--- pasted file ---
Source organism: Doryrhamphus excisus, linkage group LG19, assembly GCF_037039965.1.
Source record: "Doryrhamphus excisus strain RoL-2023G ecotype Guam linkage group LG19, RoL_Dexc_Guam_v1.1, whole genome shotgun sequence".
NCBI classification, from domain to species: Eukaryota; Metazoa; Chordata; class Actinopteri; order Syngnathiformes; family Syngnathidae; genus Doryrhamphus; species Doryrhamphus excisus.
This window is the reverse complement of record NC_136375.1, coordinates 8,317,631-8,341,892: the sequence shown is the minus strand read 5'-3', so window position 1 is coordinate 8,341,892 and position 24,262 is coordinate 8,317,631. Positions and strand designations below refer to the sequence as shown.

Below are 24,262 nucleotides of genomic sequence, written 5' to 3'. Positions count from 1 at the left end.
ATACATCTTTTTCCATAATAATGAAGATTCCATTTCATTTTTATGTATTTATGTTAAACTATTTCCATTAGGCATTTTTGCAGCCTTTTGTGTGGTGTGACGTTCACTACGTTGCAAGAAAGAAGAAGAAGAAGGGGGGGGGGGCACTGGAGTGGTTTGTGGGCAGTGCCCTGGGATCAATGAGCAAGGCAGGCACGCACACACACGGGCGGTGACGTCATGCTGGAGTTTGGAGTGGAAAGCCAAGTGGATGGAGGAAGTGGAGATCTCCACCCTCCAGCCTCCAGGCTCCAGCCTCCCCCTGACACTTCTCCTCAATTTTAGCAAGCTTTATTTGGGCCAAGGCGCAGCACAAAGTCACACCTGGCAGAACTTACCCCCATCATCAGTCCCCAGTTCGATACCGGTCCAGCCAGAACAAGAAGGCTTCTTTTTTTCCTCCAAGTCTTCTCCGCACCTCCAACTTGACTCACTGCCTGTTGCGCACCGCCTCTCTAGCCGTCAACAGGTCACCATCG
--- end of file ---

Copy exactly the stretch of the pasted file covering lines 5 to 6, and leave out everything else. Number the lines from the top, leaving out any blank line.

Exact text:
Below are 24,262 nucleotides of genomic sequence, written 5' to 3'. Positions count from 1 at the left end.
ATACATCTTTTTCCATAATAATGAAGATTCCATTTCATTTTTATGTATTTATGTTAAACTATTTCCATTAGGCATTTTTGCAGCCTTTTGTGTGGTGTGACGTTCACTACGTTGCAAGAAAGAAGAAGAAGAAGGGGGGGGGGGCACTGGAGTGGTTTGTGGGCAGTGCCCTGGGATCAATGAGCAAGGCAGGCACGCACACACACGGGCGGTGACGTCATGCTGGAGTTTGGAGTGGAAAGCCAAGTGGATGGAGGAAGTGGAGATCTCCACCCTCCAGCCTCCAGGCTCCAGCCTCCCCCTGACACTTCTCCTCAATTTTAGCAAGCTTTATTTGGGCCAAGGCGCAGCACAAAGTCACACCTGGCAGAACTTACCCCCATCATCAGTCCCCAGTTCGATACCGGTCCAGCCAGAACAAGAAGGCTTCTTTTTTTCCTCCAAGTCTTCTCCGCACCTCCAACTTGACTCACTGCCTGTTGCGCACCGCCTCTCTAGCCGTCAACAGGTCACCATCG